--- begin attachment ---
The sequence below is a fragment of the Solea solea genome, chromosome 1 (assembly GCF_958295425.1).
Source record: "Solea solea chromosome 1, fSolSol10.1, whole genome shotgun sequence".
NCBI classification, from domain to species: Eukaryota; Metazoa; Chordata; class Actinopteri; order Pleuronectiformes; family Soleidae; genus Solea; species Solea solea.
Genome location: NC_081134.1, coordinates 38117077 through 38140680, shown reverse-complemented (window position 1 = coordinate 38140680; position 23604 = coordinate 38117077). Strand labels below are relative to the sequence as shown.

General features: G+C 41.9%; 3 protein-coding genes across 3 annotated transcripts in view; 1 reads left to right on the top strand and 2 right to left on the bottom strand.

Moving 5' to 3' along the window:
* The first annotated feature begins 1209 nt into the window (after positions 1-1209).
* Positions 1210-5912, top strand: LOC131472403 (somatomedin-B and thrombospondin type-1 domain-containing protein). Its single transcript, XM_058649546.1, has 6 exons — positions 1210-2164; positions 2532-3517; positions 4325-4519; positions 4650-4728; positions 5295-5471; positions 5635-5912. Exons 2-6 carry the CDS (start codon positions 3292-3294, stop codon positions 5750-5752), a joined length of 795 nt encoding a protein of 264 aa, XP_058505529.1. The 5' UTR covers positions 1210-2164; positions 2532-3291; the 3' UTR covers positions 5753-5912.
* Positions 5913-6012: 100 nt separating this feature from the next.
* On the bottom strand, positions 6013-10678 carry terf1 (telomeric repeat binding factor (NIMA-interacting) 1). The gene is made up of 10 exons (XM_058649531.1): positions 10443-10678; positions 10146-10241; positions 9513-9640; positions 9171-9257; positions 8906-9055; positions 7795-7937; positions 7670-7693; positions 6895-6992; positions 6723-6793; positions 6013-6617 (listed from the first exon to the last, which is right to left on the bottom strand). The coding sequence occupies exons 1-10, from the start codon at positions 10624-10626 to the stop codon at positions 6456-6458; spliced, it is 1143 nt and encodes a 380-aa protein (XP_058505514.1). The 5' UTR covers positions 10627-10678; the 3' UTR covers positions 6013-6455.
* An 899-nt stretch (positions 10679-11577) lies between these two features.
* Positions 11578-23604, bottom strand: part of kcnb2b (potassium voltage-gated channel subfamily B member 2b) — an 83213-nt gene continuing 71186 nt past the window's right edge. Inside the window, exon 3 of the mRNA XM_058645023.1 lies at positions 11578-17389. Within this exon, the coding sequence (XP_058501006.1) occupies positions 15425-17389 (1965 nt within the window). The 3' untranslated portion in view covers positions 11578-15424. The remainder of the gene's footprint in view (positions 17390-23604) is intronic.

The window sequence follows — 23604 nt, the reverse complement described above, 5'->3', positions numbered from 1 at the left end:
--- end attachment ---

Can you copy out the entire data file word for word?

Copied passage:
The sequence below is a fragment of the Solea solea genome, chromosome 1 (assembly GCF_958295425.1).
Source record: "Solea solea chromosome 1, fSolSol10.1, whole genome shotgun sequence".
NCBI classification, from domain to species: Eukaryota; Metazoa; Chordata; class Actinopteri; order Pleuronectiformes; family Soleidae; genus Solea; species Solea solea.
Genome location: NC_081134.1, coordinates 38117077 through 38140680, shown reverse-complemented (window position 1 = coordinate 38140680; position 23604 = coordinate 38117077). Strand labels below are relative to the sequence as shown.

General features: G+C 41.9%; 3 protein-coding genes across 3 annotated transcripts in view; 1 reads left to right on the top strand and 2 right to left on the bottom strand.

Moving 5' to 3' along the window:
* The first annotated feature begins 1209 nt into the window (after positions 1-1209).
* Positions 1210-5912, top strand: LOC131472403 (somatomedin-B and thrombospondin type-1 domain-containing protein). Its single transcript, XM_058649546.1, has 6 exons — positions 1210-2164; positions 2532-3517; positions 4325-4519; positions 4650-4728; positions 5295-5471; positions 5635-5912. Exons 2-6 carry the CDS (start codon positions 3292-3294, stop codon positions 5750-5752), a joined length of 795 nt encoding a protein of 264 aa, XP_058505529.1. The 5' UTR covers positions 1210-2164; positions 2532-3291; the 3' UTR covers positions 5753-5912.
* Positions 5913-6012: 100 nt separating this feature from the next.
* On the bottom strand, positions 6013-10678 carry terf1 (telomeric repeat binding factor (NIMA-interacting) 1). The gene is made up of 10 exons (XM_058649531.1): positions 10443-10678; positions 10146-10241; positions 9513-9640; positions 9171-9257; positions 8906-9055; positions 7795-7937; positions 7670-7693; positions 6895-6992; positions 6723-6793; positions 6013-6617 (listed from the first exon to the last, which is right to left on the bottom strand). The coding sequence occupies exons 1-10, from the start codon at positions 10624-10626 to the stop codon at positions 6456-6458; spliced, it is 1143 nt and encodes a 380-aa protein (XP_058505514.1). The 5' UTR covers positions 10627-10678; the 3' UTR covers positions 6013-6455.
* An 899-nt stretch (positions 10679-11577) lies between these two features.
* Positions 11578-23604, bottom strand: part of kcnb2b (potassium voltage-gated channel subfamily B member 2b) — an 83213-nt gene continuing 71186 nt past the window's right edge. Inside the window, exon 3 of the mRNA XM_058645023.1 lies at positions 11578-17389. Within this exon, the coding sequence (XP_058501006.1) occupies positions 15425-17389 (1965 nt within the window). The 3' untranslated portion in view covers positions 11578-15424. The remainder of the gene's footprint in view (positions 17390-23604) is intronic.

The window sequence follows — 23604 nt, the reverse complement described above, 5'->3', positions numbered from 1 at the left end: